It is. You get to make a comment without checking your name at the door and the people on this site who read your comments are free to hang signs saying that in their opinion your argument was useless, misleading, outright false or and/or offensive.

So tell me why we should be compelled to read your garbage? If you are free to speak we are free to listen or not, as we choose.

Your argument basically means that if you climb a soapbox no bypasser will be allowed to not listen or tell their friends you are a nut. Pretty clear who is really against free speech here.

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PaulT (profile) says:

Re: Re: Re: Re:

"as the video of me typing this shows, this site bans intelligent dissent"

Why would a video show anything other than the moronic drivel you typed here? Why would you having something not posted here affect how people react to what you did post here?

"Some had actually thought this was a "free speech" site."

Nobody’s affected your free speech, it’s just that others have the right to respond and people like you don’t like that.

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PaulT (profile) says:

Re: Re: Re:

"They never cite exactly what speech caused those conservatives to get the boot, either"

In my experience, when they’re convinced to provide concrete details instead of talking in vague generalisations, the people who got banned were banned for very good reasons that had nothing to do with their political views. They may also be obnoxious abusive assholes on top of being "conservative", but the latter is not usually what got them to boot.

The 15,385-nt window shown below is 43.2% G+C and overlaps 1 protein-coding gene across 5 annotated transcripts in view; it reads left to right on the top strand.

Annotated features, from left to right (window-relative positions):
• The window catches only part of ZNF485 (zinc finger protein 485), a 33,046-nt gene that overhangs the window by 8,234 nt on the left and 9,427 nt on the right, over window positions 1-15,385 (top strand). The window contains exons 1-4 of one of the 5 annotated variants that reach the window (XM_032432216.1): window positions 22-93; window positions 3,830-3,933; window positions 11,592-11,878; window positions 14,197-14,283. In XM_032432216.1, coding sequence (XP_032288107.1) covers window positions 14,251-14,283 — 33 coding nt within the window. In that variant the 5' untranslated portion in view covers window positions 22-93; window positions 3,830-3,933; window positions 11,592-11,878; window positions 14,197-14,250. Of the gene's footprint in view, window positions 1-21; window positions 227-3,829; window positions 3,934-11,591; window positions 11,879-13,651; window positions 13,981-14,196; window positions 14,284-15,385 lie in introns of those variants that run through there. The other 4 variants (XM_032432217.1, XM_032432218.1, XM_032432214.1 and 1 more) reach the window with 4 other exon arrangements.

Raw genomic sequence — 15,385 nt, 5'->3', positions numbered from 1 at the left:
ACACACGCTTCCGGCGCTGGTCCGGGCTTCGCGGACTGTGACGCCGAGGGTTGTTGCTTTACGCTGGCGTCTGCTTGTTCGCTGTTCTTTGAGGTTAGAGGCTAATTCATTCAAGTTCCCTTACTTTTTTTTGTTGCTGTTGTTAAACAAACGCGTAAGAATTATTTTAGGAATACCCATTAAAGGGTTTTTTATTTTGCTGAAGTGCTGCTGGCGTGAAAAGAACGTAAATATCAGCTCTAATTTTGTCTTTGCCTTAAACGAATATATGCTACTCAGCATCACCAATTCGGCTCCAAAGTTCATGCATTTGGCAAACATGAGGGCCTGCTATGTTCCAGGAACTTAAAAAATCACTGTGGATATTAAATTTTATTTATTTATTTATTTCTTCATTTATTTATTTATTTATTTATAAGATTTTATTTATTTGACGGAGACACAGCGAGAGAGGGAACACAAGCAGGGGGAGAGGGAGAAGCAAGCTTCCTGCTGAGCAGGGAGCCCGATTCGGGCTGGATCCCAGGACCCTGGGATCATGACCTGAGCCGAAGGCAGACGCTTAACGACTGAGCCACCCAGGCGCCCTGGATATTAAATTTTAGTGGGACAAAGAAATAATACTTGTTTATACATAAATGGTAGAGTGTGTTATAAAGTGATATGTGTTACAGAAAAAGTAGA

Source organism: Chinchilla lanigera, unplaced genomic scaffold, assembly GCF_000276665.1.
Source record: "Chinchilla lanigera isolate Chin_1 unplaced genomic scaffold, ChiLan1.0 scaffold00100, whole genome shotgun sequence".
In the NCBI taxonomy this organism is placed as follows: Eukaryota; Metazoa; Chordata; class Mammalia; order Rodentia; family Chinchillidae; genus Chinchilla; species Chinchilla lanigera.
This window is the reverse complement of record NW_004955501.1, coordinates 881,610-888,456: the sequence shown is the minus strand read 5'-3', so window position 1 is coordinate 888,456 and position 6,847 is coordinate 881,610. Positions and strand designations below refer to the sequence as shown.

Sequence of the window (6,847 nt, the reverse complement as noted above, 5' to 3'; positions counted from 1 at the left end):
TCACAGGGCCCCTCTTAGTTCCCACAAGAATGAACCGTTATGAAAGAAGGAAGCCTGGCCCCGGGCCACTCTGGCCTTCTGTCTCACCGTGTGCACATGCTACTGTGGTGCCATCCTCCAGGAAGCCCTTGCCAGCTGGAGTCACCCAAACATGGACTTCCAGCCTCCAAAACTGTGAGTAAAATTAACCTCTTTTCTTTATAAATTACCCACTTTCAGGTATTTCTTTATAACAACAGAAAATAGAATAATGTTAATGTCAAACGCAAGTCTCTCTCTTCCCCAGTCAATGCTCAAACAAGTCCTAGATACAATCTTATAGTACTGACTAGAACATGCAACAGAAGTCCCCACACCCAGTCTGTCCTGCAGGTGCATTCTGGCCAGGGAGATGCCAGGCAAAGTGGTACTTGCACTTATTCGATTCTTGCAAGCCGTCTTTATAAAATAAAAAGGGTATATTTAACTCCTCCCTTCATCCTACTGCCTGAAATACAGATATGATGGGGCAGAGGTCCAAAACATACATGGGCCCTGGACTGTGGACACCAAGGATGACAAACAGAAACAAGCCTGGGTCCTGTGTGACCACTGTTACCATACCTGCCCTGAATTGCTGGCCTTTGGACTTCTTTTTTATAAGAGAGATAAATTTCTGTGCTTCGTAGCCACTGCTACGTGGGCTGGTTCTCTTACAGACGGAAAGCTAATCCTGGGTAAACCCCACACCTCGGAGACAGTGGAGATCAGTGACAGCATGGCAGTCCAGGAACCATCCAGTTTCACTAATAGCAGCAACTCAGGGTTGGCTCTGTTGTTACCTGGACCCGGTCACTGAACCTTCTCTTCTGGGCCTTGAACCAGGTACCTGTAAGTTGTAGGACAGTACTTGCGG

tin-foil-hat says:

Google Needs to be Reigned in

Content creators need protections on YouTube but not for the reason these self-important jerks are pushing.

Google wants you to quit your day job to create content but be able to shut you down with no explanation which is basically asking for unscrupulous assholes to abuse the system. Google takes their sweet time unless it’s a big record label that is unfaily targeted. For everyone else they can wait for google to get around to it, or basically flush their hard work down the toilet.

As far as these politicians are concerned I think they are about to be on the receiving end of some very entertaining unintended consequences. And I am pretty sure they’ll know it in 3, 2, 1 after it passes.

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PaulT (profile) says:

Re: Google Needs to be Reigned in

"Google wants you to quit your day job to create content"

They can want whatever they wish. If you’re a creator who bases your entire business on a single supplier, though, you’re beholden to their rules. That’s on you, doubly so if you were aware of the rules going in and they didn’t change them to affect you.

"For everyone else they can wait for google to get around to it, or basically flush their hard work down the toilet."

You can stop whining and use their competitors instead, or find other ways to be paid rather than demanding that Google do all the work supplying ads to your viewers for you.

I understand the frustrations, but damn if there’s no whinier toddler than a YouTuber who got a taste of free money then had it taken away.

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PaulT (profile) says: